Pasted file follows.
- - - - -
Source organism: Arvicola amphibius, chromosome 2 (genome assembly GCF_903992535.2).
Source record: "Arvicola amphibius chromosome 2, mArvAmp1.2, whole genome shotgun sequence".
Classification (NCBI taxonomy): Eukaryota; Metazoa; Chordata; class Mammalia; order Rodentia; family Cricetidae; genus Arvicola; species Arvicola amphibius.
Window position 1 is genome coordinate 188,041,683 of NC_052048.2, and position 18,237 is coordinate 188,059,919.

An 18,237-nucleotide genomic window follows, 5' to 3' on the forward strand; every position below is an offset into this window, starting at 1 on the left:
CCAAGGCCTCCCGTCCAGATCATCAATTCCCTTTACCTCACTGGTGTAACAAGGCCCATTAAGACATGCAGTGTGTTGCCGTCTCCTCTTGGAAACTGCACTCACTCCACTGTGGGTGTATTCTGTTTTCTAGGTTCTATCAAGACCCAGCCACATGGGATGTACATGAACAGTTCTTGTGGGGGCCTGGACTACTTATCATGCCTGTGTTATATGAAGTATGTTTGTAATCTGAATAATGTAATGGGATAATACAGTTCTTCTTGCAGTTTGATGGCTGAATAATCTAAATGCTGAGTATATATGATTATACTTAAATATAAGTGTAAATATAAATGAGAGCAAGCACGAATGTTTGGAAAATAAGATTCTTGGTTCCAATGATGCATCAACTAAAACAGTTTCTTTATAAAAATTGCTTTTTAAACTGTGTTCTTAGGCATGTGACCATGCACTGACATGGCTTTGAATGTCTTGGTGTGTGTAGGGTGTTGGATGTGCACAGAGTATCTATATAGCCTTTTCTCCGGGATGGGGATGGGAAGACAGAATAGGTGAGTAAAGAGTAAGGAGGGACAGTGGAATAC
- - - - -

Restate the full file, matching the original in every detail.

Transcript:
Source organism: Arvicola amphibius, chromosome 2 (genome assembly GCF_903992535.2).
Source record: "Arvicola amphibius chromosome 2, mArvAmp1.2, whole genome shotgun sequence".
Classification (NCBI taxonomy): Eukaryota; Metazoa; Chordata; class Mammalia; order Rodentia; family Cricetidae; genus Arvicola; species Arvicola amphibius.
Window position 1 is genome coordinate 188,041,683 of NC_052048.2, and position 18,237 is coordinate 188,059,919.

An 18,237-nucleotide genomic window follows, 5' to 3' on the forward strand; every position below is an offset into this window, starting at 1 on the left:
CCAAGGCCTCCCGTCCAGATCATCAATTCCCTTTACCTCACTGGTGTAACAAGGCCCATTAAGACATGCAGTGTGTTGCCGTCTCCTCTTGGAAACTGCACTCACTCCACTGTGGGTGTATTCTGTTTTCTAGGTTCTATCAAGACCCAGCCACATGGGATGTACATGAACAGTTCTTGTGGGGGCCTGGACTACTTATCATGCCTGTGTTATATGAAGTATGTTTGTAATCTGAATAATGTAATGGGATAATACAGTTCTTCTTGCAGTTTGATGGCTGAATAATCTAAATGCTGAGTATATATGATTATACTTAAATATAAGTGTAAATATAAATGAGAGCAAGCACGAATGTTTGGAAAATAAGATTCTTGGTTCCAATGATGCATCAACTAAAACAGTTTCTTTATAAAAATTGCTTTTTAAACTGTGTTCTTAGGCATGTGACCATGCACTGACATGGCTTTGAATGTCTTGGTGTGTGTAGGGTGTTGGATGTGCACAGAGTATCTATATAGCCTTTTCTCCGGGATGGGGATGGGAAGACAGAATAGGTGAGTAAAGAGTAAGGAGGGACAGTGGAATAC